angel wings

There they were just beside the steps to our side porch, two sweet feathers caught on the branches of our growing (wildly) Nandina. The splattering of other tiny ones across the driveway let me know the scene that had unfolded there earlier in the afternoon was probably not a peaceful one. Still the site of this soft, pretty duo gave me pause, and so I snapped a photo.

I hope it makes you smile. I hope it reminds you you are loved.

You are cherished, indeed.



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happy accidents

I have a new writing desk in my so-fun studio downstairs. It’s a swell little grey number on rollers, the perfect size to fit between the brick columns that previously defined the room as an open air porch. Last November we closed it all in, creating the most wonderful space for me to paint, write, make things, play.

The desk itself, as I said, is there between the columns, centered on a gigantic window that looks out over our back yard and just beyond, Bickley’s Pond.

It makes me so happy.

I was doing a little work in that very spot this week when I happened to glance up from my laptop screen to get this pretty view of the zinnia bed. It is so filled with flowers it is truly ridiculous. And yet I can’t bring myself to thin them out. For some reason, I am much more content to just watch the show as stem after stem does its best to outshine and out dance its neighbors. I reached for my camera and took a shot without getting up from my chair, not realizing the window’s frame partially blocked the view.


a happy accident


It was a good mistake, I think, the smudgy bottom edge adding an interesting element to the photo I didn’t intend at all.

Don’t you love it when that happens?



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Connecting with the Williams Sisters

IMG_0806How cool it was to have an up close view of the Williams sisters as they played doubles in the U.S. Open this year. Every point was as powerful as I expected. Then they walked toward each other, gently slapped hands, and oh so quietly shared a private word or two.


They did it every point, win or lose.


Every. Single. Point.

I became totally enthralled with this routine, wondering what on earth they were saying to each other. By now, surely, Venus and Serena know tennis well enough to not need point-by-point coaching. Surely, after a million points in a hundred thousand matches, they can read each other’s minds. I mean, they’re sisters. Do they do it to psyche-out their competitors? Perhaps. Or maybe they’re just offering each other a little good job or nice hit or I got your back.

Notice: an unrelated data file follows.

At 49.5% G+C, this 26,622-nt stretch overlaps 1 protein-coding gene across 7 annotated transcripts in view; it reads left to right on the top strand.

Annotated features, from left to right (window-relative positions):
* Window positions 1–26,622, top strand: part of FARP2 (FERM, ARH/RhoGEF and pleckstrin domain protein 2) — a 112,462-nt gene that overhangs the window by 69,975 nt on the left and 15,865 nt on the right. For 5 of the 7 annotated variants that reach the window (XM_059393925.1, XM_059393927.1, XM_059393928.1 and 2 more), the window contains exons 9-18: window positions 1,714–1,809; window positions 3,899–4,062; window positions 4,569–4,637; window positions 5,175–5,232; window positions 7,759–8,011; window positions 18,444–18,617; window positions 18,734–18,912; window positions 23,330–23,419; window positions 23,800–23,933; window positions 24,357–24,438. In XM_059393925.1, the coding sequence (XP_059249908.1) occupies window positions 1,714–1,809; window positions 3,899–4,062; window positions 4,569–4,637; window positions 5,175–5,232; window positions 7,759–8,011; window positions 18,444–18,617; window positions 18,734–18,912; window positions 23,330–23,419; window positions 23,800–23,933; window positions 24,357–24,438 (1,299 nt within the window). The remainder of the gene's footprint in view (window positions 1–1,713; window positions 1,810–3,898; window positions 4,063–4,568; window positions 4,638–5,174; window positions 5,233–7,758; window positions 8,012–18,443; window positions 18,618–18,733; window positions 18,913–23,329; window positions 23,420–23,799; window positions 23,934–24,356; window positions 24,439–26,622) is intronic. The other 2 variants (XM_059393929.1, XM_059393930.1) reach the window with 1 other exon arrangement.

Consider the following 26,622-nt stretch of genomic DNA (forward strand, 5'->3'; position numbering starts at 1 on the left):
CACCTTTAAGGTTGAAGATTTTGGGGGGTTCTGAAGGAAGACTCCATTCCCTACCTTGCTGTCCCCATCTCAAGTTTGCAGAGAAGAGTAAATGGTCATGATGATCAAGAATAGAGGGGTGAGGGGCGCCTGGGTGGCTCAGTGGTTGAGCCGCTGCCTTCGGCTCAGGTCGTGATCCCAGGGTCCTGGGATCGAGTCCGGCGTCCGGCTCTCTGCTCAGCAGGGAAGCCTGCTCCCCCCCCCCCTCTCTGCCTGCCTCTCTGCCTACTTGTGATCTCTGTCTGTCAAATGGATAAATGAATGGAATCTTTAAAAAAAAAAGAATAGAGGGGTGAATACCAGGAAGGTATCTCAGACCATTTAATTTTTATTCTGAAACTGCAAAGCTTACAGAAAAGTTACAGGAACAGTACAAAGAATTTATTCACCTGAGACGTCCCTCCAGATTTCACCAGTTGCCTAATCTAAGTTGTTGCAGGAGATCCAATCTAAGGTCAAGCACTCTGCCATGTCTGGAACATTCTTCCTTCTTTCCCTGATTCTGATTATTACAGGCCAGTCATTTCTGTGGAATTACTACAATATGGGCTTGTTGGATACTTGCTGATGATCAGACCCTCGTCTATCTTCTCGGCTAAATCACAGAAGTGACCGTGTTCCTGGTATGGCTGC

That’s what I’m hoping. At the heart of the power and might that is The Williams Sisters,  I’m hoping these intimate exchanges are their strength, their connection.

IMG_0821IMG_0817 IMG_0800IMG_0824 IMG_0808 A little word of encouragement after every point. I like it.


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The Nicities Jar

I noticed it there the first afternoon of our weekend in New York, a glass jar tucked quietly into a corner on Colette’s kitchen counter. It was stuffed with little pieces of paper that bulged beyond the rim in an unusual—and interesting—way.

the niceties jar

Eventually I asked: That jar. What’s the story there?

What a beautiful answer I got!

It started the afternoon one of Julia’s teachers helped her study for a test, said Colette, my hostess, sister-in-law, and the mother of my beautiful college freshman niece, Julia. (You’ve read of her before here on The Daily Grace.) Julia mentioned to the teacher that she loved the scarf she was wearing, and the teacher took it off, wrapped it around Julia’s neck, and said it would make her very happy if Julia would just keep it.

“That was just the nicest thing!” said Julia when she later told her Mom the story. “It meant so much to me, I want to always remember it.”

So they decided to write the memory down on a slip of paper and keep it in a “Nicities” jar right there in their busy kitchen. Each time something special happened during the year, they would make a note and add it to the collection.

“You know what’s amazing?” said Colette, her eyes sparkling. “We started the Nicities jar during Julia’s Senior year. It was the perfect time—Senior Year is so intense, filled with so much pressure. It made a huge difference to all of us to focus on the nicest moments.”

What a beautiful way to bring quiet grace to light.


Mrs. Andrews

Kat and Grace


Westchester triathlon


I think I’ll make a Nicities jar for my kitchen today. And I think I’ll start with this:



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Hot Dog!

With all we’ve got going on, can we squeeze in a quick trip to New York for Labor Day?

That’s what my husband asked me several weeks ago. It won’t take much for you to believe my immediate answer was yes.